‘Measure twice, cut once’ as the old proverb goes. And it is true. A thorough geological site investigation campaign is one of the most important sources of data when it comes to designing foundations. Especially in the case of high-risk offshore constructions such as wind turbines. However, what should we do if the style changes even before we start to cut? Or, even worse, climate change forces us to sew a summer dress instead of making a winter coat? Should we measure once again? Moreover, what if the client is far away and does not want to be bothered? Can we deduce the missing values for the new dress pattern from existing measurements?
All of these questions arise if the layout of a wind farm changes after the geotechnical campaign has been completed. It may take several years to develop an offshore wind farm project from the initial desk studies through to the construction phase. During this time, a number of reasons may lead to changes to the original wind farm layout, the position of the wind turbines in relation to each other. One of them is the continuing development of wind turbine technology itself and the availability of ever larger and ever more efficient turbine generations during the planning phase. Another reason results from the geophysical and geotechnical campaign itself. Some locations, although theoretically leading to a high wind yield, may incur high foundation costs due to their geological settings: e.g., glacial channels filled with soft sediments.
However, changes to the turbine layout usually have to be approved by the corresponding authority. The requirements of the different national regulatory authorities can vary greatly. For example, German authorities normally require a borehole or a cone penetration test at every planned wind turbine location to prove and confirm the proposed foundation design. Consequently, if changes are made to the layout during the project planning phase, a new geotechnical campaign is generally needed. In certain cases, however, regulatory authorities will accept an estimation of the soil properties at unexplored locations based on available data. Nevertheless, the project, including the layout changes and the foundation design, still has to be certified and officially approved.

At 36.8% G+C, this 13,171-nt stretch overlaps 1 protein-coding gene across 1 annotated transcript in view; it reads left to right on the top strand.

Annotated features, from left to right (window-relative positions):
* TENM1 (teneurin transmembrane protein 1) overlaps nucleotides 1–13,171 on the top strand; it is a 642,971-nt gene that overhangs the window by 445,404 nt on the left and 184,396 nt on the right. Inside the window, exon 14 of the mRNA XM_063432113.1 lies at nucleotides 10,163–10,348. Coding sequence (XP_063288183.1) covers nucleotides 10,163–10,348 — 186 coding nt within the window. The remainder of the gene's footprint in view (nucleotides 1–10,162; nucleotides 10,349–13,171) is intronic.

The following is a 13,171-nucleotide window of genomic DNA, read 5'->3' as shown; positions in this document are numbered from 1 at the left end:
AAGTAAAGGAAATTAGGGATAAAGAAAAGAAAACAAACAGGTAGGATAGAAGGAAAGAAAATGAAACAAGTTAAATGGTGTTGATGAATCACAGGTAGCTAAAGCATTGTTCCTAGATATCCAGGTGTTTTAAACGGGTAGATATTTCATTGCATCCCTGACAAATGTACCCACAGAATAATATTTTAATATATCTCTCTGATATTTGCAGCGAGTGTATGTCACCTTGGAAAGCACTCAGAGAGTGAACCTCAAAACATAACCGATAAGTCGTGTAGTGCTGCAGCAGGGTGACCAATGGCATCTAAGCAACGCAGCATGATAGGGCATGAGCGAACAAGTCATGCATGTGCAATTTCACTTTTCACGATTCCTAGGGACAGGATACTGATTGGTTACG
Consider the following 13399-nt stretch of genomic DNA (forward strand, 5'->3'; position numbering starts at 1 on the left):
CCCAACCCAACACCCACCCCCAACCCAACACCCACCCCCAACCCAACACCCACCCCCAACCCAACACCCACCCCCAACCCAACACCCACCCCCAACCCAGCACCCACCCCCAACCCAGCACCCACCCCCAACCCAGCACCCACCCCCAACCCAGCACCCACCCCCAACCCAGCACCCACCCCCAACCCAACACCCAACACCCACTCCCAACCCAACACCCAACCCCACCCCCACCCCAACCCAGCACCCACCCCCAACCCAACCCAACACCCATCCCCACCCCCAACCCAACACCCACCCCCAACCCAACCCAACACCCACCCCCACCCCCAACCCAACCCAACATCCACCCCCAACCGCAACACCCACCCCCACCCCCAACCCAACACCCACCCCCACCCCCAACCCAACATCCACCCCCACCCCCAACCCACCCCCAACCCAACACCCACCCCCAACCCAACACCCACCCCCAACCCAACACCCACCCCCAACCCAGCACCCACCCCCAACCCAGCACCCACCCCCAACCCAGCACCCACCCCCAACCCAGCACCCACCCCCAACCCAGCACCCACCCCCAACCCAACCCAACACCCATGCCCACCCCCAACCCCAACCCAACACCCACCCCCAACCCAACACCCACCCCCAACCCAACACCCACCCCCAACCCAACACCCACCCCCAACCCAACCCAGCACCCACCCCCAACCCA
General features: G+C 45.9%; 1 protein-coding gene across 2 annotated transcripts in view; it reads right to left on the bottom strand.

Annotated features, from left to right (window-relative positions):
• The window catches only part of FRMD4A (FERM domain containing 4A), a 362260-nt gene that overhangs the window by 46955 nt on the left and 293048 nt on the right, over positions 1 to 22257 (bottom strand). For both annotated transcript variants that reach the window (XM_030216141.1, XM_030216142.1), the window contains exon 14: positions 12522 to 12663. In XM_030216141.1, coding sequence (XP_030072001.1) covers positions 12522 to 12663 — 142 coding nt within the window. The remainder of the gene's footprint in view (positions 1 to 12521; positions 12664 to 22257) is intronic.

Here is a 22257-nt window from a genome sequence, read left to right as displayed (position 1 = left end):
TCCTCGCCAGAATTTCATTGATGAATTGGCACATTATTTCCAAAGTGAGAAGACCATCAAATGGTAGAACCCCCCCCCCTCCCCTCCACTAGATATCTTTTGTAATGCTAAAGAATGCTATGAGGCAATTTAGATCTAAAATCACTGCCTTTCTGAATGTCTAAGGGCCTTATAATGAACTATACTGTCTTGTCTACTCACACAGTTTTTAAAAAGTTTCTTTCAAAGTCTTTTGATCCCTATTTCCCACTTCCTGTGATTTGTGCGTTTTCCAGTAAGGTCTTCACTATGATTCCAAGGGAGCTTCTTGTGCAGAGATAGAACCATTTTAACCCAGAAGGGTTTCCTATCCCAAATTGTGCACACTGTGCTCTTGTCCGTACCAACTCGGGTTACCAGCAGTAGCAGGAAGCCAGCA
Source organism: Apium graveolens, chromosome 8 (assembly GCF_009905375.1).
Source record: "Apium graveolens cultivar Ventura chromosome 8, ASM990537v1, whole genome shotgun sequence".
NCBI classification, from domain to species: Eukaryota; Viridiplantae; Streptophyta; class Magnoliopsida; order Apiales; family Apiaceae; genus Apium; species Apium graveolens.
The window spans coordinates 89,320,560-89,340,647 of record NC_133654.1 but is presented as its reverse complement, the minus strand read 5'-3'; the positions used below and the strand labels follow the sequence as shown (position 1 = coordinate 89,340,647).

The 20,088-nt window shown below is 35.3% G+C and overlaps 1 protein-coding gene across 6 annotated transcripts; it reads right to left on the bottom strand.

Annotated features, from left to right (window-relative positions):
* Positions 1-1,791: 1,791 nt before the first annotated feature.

How are the soil conditions at a geotechnically unexplored site estimated? The key words here are ‘synthetic cone penetration test’ and ‘intelligent ground model’. Intelligent ground models allow the extraction of geotechnical data at any point of the wind farm site based on the interpolation of geotechnical data supported by geophysical data. Thus, the building of intelligent ground models containing geotechnical parameters of interest is currently one of the most important interdisciplinary topics in the endeavor to optimize site characterization efforts for wind farm development. To construct such a model, the available seismic and geotechnical in situ measurements, sometimes also laboratory data, are passed through a sieve of interpolation techniques.